Enter the Awards
Celebrate your excellence at The Electrical Industry Awards – the benchmark for outstanding performance throughout the electrical industry.
The Awards focus on the contribution of individuals, projects, organisations and technologies that have excelled in the use, development and installation of electrical products in the past 12 months.
Our refreshed and refined categories present the perfect opportunity for the electrical trade to highlight its successes and achievements.
Winning an Electrical Industry Award can be a major boost for your company’s profile and business opportunities.
The Electrical Industry Awards takes place at the Royal Garden Hotel, Kensington, London.
Entry to The Electrical Industry Awards is free.
You can fill in an entry form here: EIA FORM 2019
Simply select the category(ies) most relevent to your achievements, and check the criteria to ensure you qualify.
What the judges look for:
1. Read the criteria
Making sure you answer all that is asked for in the category you enter and judging criteria is paramount in submitting a successful entry. You should ensure you cover everything the judges need to compare your entry to others.
2. Hit the deadline
The awards entry deadline is part of a schedule for a large and complex process. Hitting the deadline will make the organiser think well of you, and will allow the judge the maximum amount of time to consider your entry.
Many schemes do extend their deadlines, so do enquire if you think you will need the extra time, but don’t put it off again until the day before the deadline. Being as early as you can will be appreciated.
3. Get the judges attention
Judges will be looking at more than one entry. A crisp, clear, but attractive presentation in an easy-to-handle entry, which immediately (perhaps on the front cover) makes it obvious why it is the winner, will be more eagerly consumed.
Be arresting in your approach and use of colour, graphics and materials, but please do make the thing you’re drawing attention to easy to understand, and easy to praise.
4. Hit the judging criteria
If there is a most important tip, then this is it. Read the criteria for the particular category you are entering and ensure you:
- State your objectives, and how they relate to the corporate ones. Make sure they are specific, measurable, and timed.
- Define your audience and present any research results that have influenced the choices you have made.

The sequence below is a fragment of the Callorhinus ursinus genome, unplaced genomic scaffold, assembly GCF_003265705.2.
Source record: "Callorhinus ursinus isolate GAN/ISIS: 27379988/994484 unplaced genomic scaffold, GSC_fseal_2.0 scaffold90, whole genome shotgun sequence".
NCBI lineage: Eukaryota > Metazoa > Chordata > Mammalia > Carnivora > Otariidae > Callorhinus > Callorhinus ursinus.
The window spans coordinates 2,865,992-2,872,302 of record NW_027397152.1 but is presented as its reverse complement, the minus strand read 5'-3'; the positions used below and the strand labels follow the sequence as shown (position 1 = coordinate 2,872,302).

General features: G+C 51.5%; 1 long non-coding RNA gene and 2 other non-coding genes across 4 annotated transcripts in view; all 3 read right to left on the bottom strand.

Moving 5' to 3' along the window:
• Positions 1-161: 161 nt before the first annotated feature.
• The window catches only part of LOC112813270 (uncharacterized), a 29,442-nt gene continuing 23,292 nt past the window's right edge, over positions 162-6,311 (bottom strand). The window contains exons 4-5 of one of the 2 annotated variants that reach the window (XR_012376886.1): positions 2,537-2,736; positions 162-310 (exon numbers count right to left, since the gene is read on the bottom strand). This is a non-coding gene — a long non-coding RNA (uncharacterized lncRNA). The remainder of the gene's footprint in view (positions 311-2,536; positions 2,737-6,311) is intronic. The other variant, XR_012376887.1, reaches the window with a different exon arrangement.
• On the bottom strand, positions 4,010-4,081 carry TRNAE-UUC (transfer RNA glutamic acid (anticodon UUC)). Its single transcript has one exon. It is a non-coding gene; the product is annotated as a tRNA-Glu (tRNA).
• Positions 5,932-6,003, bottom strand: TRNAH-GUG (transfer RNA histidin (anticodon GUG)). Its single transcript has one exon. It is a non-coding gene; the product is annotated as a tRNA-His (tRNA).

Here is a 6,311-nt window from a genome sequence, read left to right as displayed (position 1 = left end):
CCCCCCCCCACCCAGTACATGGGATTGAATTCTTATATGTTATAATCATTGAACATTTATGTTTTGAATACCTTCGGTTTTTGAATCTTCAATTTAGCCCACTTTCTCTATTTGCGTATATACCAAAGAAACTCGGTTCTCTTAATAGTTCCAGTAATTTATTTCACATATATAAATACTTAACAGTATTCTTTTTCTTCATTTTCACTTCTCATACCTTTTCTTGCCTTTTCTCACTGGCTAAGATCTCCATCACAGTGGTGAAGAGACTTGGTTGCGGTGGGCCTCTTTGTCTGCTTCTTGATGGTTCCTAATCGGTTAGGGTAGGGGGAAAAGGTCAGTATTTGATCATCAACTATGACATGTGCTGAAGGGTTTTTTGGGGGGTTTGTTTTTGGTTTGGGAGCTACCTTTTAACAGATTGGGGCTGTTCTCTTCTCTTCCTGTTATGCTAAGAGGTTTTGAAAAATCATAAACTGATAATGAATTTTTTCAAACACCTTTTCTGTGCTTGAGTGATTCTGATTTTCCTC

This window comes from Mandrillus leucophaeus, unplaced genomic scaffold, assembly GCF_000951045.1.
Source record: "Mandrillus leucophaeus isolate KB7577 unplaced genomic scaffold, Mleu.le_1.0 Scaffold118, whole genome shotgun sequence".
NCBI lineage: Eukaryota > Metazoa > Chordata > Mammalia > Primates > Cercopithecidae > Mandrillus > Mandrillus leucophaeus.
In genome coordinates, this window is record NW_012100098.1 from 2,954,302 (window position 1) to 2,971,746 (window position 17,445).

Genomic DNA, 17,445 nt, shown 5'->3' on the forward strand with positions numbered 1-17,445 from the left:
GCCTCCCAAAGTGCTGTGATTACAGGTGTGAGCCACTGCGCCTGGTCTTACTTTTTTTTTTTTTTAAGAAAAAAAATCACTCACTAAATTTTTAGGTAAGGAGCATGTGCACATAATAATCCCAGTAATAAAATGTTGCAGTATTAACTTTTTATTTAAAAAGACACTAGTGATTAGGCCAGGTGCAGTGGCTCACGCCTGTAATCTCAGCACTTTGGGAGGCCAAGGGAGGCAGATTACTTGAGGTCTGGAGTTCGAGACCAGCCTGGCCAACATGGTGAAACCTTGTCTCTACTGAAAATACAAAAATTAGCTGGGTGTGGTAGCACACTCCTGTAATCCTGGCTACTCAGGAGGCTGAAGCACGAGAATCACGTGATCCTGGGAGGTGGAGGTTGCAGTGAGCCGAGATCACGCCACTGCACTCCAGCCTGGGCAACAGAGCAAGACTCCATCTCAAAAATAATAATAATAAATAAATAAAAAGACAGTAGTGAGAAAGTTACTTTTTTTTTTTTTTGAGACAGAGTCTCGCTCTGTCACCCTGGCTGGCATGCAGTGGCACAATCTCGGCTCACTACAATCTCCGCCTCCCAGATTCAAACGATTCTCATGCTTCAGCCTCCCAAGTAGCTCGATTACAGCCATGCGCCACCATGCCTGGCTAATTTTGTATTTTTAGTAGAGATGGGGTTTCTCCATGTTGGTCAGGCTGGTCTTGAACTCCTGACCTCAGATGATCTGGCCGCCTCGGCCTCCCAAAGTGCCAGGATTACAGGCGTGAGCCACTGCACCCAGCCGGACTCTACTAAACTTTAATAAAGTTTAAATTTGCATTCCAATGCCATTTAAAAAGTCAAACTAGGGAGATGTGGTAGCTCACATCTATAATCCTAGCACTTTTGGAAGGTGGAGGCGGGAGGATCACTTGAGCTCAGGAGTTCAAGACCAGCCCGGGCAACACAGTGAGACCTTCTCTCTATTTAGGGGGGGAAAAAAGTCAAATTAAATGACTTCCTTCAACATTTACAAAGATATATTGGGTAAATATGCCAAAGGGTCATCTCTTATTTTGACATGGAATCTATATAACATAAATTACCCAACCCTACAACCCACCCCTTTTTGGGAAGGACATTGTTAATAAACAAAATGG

- Point out the innovation and show how the design has been tailored to the audience.
- Say how much it cost and, if at all possible, give an ROI (return on investment) number.
- Show your results and compare them back to your objectives.
5. Trust the Judges
It may feel you are supplying confidential information. Usually you are not. Most of what you put down could be guessed, or offers little advantage to any competitor.
6. Don’t do it on the side
Putting together a good award entry takes time, effort and sometimes money. Allocate all three – if it’s worth doing, it’s worth doing well.
Put someone in charge, give them the information, resources, time and money they need to put together the best entry your organisation can manage.
7. Put people in it
Staff can embody commitment and excellence. Customers can say why you’re great in a single sentence. Use your own people, and your customer’s people to tell your story.
8. Look at previous winners
Why did they win? What did they do that singled them out as the winner in your category? Do you share their innovation, creativity, commitment, excellence, originality? If the judges comments about them say they did something really well, and that’s why they won, then make sure you’ve got something similar in your entry.
9. Keep it brief
Judges are usually spending their own time on judging. Be efficient in your use of words and space, and communicate your information quickly and efficiently.
10. Make it pretty
You need to stand out. Your entry will be in a box with others, so why will a judge pick it out first, or look forward to reading it if it doesn’t please the eye?
Tips courtesy of Ross Sturley, principal of Chart Lane, a strategic communications consultancy.